Up@dawn 2.0

Tuesday, April 15, 2014

Group 1: Chapters 4+5

Just posting this so my group will have something to post on!

(FQ) The views of this philosopher are recognized as best known and most elaborate in regards to the concept of autonomy.
Answer: Habermas (pg. 51)

(FQ) Name 2 of J. Robert Loftis' classes of arguments that are commonly deployed against genetic manipulation.
Answer: Safety, Justice, Trust, and Naturalness (pg. 79)

(FQ) T/F: McKibben is optimistic of genetic engineering, believing it will enable us to modify and improve the quality of humans' lives.
Answer: False (pg. 98)

(DQ) I'd like to see what about genetic manipulation is "against the natural order" to the class if anyone considers it that.

Link: http://www.nature.com/scitable/topicpage/embryo-screening-and-the-ethics-of-human-60561


  1. (FQ)- Who wrote the book Causing Death and Saving Lives in which he suggests that respect for autonomy can ground an objection to killing other persons, over and above any utilitarian, or similar, consequences?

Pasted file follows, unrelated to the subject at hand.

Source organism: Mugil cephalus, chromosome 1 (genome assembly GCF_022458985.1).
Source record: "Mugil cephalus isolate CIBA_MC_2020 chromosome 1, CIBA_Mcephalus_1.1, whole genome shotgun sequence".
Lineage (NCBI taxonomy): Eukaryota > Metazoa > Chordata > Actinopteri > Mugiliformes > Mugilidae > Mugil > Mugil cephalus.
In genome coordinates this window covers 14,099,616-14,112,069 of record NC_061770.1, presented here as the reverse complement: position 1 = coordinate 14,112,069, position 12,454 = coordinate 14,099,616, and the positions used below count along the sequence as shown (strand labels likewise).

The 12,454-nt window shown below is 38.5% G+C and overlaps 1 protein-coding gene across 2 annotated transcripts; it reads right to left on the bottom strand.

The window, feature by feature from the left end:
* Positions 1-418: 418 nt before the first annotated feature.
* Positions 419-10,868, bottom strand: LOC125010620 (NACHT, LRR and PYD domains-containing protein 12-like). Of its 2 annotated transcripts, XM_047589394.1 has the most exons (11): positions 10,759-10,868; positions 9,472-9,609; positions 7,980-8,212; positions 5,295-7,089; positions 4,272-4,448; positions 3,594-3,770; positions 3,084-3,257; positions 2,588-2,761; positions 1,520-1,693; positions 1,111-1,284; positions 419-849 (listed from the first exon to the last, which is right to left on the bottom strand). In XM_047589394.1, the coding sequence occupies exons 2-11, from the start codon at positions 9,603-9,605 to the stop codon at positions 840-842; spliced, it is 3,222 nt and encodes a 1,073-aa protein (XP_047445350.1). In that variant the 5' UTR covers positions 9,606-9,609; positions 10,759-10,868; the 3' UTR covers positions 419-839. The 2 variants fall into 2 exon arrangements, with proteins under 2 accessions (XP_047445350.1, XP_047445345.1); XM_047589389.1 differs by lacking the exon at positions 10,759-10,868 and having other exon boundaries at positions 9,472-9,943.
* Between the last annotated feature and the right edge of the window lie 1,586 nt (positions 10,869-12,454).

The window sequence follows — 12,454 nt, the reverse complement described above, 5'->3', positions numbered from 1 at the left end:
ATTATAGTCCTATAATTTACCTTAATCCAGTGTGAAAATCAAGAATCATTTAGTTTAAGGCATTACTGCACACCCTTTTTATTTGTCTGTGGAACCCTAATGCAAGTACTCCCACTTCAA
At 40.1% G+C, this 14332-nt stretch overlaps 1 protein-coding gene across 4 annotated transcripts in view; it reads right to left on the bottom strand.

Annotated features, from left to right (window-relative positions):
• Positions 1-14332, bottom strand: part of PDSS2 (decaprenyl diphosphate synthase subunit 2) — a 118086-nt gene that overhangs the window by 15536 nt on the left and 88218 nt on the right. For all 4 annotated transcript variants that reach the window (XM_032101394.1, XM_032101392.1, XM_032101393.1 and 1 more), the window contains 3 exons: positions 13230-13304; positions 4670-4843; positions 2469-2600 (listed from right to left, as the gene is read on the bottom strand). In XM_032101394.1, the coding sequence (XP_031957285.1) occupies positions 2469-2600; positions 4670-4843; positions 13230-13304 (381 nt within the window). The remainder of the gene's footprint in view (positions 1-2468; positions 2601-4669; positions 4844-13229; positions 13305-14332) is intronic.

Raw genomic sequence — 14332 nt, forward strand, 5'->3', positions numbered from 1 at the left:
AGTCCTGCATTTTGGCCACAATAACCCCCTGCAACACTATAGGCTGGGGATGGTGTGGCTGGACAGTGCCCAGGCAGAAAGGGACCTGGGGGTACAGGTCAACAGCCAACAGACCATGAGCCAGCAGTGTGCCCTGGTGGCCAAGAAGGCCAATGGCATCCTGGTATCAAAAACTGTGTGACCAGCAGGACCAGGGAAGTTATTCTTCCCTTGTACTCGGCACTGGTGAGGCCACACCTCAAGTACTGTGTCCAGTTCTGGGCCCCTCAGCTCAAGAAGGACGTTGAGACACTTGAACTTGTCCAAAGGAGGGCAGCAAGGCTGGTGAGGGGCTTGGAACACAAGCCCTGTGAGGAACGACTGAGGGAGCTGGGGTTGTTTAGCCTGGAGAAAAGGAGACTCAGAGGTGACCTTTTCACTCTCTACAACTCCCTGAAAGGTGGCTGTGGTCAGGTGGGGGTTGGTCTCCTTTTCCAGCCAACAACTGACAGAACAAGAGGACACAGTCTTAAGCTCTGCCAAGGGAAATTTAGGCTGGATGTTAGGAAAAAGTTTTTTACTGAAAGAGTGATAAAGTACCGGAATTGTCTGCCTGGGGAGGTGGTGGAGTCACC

Answer: Glover pg. 52

    (DQ)- I would like to hear if those in the class think that genetic engineering is a threat to liberal society.

    Link- This link discusses the value of autonomy in medical ethicshttp://www.ncbi.nlm.nih.gov/pmc/articles/PMC2780686/

  2. HQ- What are some of the main arguments against genetic engineering?
    DQ- Should society force people to become genetically modified and why? and if it is enforced how should it be enforced?